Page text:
1. Main Dashboard - This is our key view which enables the user to monitor his fields, look at neighbouring fields and see useful data about them. The view mainly consists of three parts.
  • The display WorldWind component serves as the background while providing options to select fields and look around the globe. We use worldwind polygon objects to draw the fields. The user can click to pick various fields and this renders appropriate data on the right section. The three components are synchronized through shared states, so that all the three components are always aware of which field is currently selected.

  • The left panel consists of a weather widget that fetches data from the Apixu API, this displays the weather in the current location of the user. Besides this we have a field display widget that showcases all of the current user’s fields and some information about them. All these are clickable and on click the relevant field is highlighted on the WorldWind and a detail view of the field’s current and future statistics is displayed on the right panel.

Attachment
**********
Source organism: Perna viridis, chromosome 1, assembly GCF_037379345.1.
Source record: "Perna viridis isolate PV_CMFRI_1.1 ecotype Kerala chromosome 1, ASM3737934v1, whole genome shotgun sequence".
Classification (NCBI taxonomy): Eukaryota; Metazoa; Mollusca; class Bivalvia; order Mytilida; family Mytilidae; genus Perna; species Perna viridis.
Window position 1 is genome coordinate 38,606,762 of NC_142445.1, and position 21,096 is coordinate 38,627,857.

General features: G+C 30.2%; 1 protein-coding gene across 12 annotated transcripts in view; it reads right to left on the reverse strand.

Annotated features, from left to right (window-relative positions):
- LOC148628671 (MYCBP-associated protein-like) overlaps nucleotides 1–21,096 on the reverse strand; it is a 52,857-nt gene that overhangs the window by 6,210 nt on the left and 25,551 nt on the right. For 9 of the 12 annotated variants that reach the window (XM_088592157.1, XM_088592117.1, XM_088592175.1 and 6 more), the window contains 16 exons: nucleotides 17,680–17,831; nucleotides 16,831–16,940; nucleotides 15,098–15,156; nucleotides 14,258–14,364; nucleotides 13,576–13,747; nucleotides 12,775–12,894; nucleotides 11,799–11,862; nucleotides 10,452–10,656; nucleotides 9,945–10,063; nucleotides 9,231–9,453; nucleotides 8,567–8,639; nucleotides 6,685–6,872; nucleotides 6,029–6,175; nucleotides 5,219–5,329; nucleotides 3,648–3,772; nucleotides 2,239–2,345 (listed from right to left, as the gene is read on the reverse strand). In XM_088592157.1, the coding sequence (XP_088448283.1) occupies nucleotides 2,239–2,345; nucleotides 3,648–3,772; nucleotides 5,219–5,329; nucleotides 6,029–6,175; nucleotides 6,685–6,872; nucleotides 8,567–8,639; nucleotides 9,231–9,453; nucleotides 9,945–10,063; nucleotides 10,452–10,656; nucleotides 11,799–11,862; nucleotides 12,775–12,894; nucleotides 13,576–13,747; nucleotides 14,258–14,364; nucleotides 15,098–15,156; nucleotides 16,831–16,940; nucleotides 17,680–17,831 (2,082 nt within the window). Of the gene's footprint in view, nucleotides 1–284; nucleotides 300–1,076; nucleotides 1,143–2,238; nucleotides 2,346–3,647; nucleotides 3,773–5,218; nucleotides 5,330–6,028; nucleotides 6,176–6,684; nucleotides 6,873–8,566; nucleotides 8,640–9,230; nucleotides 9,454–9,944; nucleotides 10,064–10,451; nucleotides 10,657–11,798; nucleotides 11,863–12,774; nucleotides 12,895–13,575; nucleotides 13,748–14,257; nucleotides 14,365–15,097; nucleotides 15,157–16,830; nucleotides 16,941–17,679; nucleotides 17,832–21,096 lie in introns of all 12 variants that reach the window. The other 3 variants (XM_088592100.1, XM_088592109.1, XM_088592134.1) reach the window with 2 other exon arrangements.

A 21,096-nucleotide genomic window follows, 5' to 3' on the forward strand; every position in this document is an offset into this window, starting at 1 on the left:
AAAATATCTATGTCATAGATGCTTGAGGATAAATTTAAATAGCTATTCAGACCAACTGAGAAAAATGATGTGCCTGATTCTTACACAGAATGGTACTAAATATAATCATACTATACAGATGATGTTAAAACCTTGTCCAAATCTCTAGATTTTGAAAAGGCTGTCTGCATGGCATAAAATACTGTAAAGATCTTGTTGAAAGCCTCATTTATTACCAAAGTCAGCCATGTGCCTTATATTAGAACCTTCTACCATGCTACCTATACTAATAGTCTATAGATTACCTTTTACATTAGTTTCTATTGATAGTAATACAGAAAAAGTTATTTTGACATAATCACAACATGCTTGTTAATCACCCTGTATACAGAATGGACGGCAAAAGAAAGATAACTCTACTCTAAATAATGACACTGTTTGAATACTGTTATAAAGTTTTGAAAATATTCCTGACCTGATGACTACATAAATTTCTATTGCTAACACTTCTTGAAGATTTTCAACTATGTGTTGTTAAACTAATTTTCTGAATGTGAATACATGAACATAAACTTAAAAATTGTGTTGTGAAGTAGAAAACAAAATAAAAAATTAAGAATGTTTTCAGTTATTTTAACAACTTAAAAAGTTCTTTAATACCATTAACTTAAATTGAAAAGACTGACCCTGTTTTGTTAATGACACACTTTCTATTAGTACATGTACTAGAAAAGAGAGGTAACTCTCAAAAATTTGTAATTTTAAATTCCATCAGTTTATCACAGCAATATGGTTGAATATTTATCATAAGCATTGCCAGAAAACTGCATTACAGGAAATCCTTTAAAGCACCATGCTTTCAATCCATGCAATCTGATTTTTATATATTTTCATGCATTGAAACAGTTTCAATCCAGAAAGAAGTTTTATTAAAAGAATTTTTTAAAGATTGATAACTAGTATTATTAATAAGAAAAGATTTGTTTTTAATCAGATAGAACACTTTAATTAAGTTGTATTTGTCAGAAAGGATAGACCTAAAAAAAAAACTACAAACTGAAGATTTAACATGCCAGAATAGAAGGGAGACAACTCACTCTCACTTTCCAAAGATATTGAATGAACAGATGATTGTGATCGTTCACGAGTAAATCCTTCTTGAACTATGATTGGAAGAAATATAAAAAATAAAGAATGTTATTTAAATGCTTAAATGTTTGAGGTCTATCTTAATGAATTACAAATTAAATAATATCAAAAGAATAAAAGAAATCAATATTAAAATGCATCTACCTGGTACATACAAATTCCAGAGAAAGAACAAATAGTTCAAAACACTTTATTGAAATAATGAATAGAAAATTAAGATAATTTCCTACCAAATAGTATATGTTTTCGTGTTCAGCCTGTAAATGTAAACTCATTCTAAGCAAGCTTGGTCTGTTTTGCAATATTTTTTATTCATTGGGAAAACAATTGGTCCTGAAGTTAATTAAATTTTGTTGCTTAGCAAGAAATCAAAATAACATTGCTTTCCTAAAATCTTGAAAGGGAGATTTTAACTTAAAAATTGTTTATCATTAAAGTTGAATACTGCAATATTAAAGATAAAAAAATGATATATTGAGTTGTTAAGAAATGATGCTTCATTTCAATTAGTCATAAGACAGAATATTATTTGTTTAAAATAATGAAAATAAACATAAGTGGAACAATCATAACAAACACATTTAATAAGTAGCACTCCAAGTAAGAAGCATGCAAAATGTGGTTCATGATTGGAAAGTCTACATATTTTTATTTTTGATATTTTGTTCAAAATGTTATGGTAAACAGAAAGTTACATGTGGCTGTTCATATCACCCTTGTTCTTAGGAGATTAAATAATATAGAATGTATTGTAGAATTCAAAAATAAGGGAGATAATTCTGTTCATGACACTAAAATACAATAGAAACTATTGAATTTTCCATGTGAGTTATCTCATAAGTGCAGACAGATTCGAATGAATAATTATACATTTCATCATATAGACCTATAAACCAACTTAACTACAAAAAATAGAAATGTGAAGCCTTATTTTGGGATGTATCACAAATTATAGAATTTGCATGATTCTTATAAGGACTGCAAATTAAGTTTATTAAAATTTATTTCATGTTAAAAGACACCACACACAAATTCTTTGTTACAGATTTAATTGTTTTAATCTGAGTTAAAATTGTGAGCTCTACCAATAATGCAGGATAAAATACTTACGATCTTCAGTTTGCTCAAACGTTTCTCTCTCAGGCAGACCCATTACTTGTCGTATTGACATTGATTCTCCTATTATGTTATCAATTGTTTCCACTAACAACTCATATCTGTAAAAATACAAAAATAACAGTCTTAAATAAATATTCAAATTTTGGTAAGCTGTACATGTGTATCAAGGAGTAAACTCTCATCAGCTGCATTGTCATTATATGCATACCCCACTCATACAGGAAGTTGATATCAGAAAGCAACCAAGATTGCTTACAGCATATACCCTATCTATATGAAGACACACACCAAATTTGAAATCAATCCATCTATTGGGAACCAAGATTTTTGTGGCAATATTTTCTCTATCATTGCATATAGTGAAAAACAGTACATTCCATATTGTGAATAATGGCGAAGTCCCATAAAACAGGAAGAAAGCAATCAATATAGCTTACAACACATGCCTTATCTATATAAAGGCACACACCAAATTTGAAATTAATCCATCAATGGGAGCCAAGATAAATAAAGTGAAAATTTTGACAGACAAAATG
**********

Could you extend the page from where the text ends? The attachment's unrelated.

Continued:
• The right panel is the detail view for the field data. It consists of three charts displaying the field’s historical and predicted data with respect to water level, rainfall and water losses (evaporation, seepage and run-off). Besides these, we also provide information on how much the user needs to irrigate today and this is a toggle switch that the user can change when he completes irrigation and the database will get updated with the new data.

  • The Update modal - Besides the above views we also have a modal to allow users to update irrigation done on previous days or correct field water level if the information being displayed by the service is incorrect.

Limitations & Future Work